At a conference that focused on the discussion of the future of print, digital and mobile marketing, marketing executive Ash EiDifrawi seemed to capture the tremendous daily pressure and responsibilities marketing professionals face in the fast-changing, multi-faceted and highly competitive battle for the attention of the American consumer.
“The question you have to wake up everyday and ask yourself is: ‘Am I still relevant.’”
EiDifrawi told attendees at the Incite Summit: East conference in Manhattan last week that marketers must constantly review their product and marketing relevancy on a multitude of platforms. During a session entitled “Have a Look At This: Make Content That Stands Out,” he noted that one day a marketer could feel he is “on top of the world” only to find the next day “that 100 people have your idea and you are irrelevant.”
In With the New
Old marketing standards no longer apply, he stressed. He cited the highly competitive smartphone sector as an example where Google’s entrance into product delivery arena now has the firm in competition with, Amazon, Apple and a host of others.
Marketers need to adjust to remain competitive in light of those and other changes taking place in the industry. “It is a little frightening and scary and intimidating right now in a lot of ways in marketing with all these realities,” he said.
EiDifrawi is executive vice president and chief commercial officer at Gogo, a global aero-communications service provider that offers in-flight Internet, entertainment, text messaging, voice and a host of other communications-related services to the commercial and business aviation markets.
The company has more than 2,000 commercial aircraft equipped with its services on more than 10 major airlines. More than 6,000 business aircraft are also flying with its solutions.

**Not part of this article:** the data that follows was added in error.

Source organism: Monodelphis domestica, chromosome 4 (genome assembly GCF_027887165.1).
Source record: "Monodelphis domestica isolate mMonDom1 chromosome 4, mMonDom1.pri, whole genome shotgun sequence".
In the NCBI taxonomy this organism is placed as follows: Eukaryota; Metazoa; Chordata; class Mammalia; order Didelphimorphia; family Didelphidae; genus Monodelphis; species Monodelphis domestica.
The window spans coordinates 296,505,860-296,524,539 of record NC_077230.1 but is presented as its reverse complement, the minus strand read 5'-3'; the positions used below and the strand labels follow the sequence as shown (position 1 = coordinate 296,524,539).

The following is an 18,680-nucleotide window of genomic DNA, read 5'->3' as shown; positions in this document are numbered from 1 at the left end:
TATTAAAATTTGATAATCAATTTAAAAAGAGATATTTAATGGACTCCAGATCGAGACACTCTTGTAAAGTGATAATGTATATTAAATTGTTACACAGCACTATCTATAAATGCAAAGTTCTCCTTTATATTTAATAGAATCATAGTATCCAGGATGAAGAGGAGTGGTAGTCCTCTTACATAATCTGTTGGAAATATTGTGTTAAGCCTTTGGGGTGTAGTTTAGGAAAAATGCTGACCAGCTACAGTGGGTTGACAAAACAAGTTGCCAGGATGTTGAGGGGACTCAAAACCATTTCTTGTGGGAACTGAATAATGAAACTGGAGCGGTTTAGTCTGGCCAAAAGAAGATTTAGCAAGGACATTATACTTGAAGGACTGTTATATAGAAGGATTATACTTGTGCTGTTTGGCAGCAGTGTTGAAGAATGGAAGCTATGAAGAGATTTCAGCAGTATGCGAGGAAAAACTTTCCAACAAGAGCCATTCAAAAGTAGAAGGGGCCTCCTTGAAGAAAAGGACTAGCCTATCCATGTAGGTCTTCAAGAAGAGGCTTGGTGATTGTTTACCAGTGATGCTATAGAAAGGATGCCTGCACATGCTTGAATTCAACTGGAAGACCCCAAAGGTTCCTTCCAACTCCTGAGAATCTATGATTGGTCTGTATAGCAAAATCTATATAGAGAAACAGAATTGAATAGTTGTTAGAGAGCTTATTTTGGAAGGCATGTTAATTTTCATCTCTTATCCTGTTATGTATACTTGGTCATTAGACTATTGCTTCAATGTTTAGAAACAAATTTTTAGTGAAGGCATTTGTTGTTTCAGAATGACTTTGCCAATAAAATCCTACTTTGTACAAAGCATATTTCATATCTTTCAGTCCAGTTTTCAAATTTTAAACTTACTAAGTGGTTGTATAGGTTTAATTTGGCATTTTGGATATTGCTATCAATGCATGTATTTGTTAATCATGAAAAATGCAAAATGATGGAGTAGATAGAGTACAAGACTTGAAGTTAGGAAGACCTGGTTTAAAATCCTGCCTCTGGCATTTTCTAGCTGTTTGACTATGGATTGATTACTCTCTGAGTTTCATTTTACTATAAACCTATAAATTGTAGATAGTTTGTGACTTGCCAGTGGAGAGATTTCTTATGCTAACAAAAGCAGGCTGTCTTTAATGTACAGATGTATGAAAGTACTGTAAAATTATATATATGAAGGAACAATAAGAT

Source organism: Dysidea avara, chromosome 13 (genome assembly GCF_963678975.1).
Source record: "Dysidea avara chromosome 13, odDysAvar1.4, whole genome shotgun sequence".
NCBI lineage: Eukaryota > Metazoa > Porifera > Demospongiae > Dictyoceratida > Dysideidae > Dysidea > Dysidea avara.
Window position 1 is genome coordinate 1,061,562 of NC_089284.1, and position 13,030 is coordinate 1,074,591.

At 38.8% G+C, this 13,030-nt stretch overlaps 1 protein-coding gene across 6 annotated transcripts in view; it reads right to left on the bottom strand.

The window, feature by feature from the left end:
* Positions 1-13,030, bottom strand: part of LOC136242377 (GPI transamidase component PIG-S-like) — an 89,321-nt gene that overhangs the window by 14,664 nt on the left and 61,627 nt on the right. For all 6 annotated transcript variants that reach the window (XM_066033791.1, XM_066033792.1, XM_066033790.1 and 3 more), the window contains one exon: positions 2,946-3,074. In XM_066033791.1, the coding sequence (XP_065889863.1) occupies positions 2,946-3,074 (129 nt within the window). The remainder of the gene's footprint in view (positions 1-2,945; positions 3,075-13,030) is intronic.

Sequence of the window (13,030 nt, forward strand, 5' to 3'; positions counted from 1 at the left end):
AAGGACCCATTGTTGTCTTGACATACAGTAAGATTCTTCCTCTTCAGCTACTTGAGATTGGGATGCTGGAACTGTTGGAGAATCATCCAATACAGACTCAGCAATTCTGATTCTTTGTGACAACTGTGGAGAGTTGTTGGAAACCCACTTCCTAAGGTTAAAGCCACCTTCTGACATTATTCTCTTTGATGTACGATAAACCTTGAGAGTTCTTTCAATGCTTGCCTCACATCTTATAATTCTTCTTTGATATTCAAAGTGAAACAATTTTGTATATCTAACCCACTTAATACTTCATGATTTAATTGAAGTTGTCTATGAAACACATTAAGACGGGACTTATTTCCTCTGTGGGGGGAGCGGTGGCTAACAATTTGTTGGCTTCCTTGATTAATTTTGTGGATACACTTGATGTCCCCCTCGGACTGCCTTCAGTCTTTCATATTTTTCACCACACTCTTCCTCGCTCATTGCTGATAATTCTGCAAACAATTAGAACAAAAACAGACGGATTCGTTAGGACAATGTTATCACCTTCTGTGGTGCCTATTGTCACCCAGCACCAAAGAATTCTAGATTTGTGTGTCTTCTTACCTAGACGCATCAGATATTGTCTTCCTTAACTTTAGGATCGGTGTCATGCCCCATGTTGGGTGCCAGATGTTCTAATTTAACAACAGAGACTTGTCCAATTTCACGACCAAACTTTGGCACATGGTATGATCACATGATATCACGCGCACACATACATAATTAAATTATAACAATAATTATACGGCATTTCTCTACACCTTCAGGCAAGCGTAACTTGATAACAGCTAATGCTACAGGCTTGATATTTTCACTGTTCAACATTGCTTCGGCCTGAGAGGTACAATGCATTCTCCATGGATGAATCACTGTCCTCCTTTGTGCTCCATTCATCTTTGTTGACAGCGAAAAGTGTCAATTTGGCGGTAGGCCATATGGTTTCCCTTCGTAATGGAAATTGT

He was one of a host of participants at last week’s summit at the Wyndham New Yorker Hotel. The two-day event, staged by Incite Marketing and Communications of Hoboken, N.J. brought together marketing professionals from across the country to “Define the Future of Marketing.”
Reinventing a Brand
Alex Kaminsky, vice president of brand and advertising for YP (also known as the Yellow Pages) gave a candid blow-by-blow description of how he and his staff are attempting to “reinvent” a 130-year-old brand.
Kaminsky noted that parent company YP Holdings Inc. underwent an ownership change in 2012 that saw private equity firm Cerebrus Capital Management acquire the controlling interest in what is now YP Holdings from AT&T. He said the change in ownership and the ongoing rebranding effort is both a “confusing” and “exciting” time for those charged with orchestrating the marketing of the print, online and mobile Yellow Pages. YP.com has 85 million unique visitors reviewing information on 20 million businesses he said.
Noting that the company was built on its print platform, Kaminsky, who joined YP in early 2013, shared, “Ironically, I think we made a mistake in thinking that YP.com should become the digital version of the book. And so we are working through that. It (YP.com) is a different platform, it is a different experience, and it is a different navigation.”
The company is now in a “transition” phase in its efforts to rebrand the Yellow pages on its various platforms.
'Complicated, Confusing But Intoxicating'
Speaking of platforms, Kaminsky said YP does not think necessarily of platforms, but of messages to be delivered on different platforms.
“When you think of platform, don’t think of the platform—think of how the consumer uses the platform; think of how the consumer interfaces with the platform,” he advised.
Both EiDifrawi and Kaminsky agreed that due to the plethora of communication platforms, marketers must first realize the problem they need to solve before they decide on what platform to use or what new idea to embrace.
“It’s complicated, it’s confusing, but it’s also very intoxicating to be a marketer,” Kaminsky said. “There are a number of tools, most of them sound really great, most of them are really interesting, most of them are trendy, most of them fell sexy and give you some social credit that you know what is going on. The bottom line is unless you know what problem you are going to solve, you are going to spend your entire day yielding and vetting possibilities and you are going to turn around and you are going to realize you hadn’t done anything.”
He added, “I can’t tell you how many phone calls and emails everyday I get from people who have the next greatest thing. And until I got to the point where I knew what my consumers wanted and I knew the problem I was going to solve, I didn’t even have a mechanism for hanging up on them. I didn’t have a mechanism for vetting that and all of a sudden I realized, “Holy $%&* we are not doing anything.”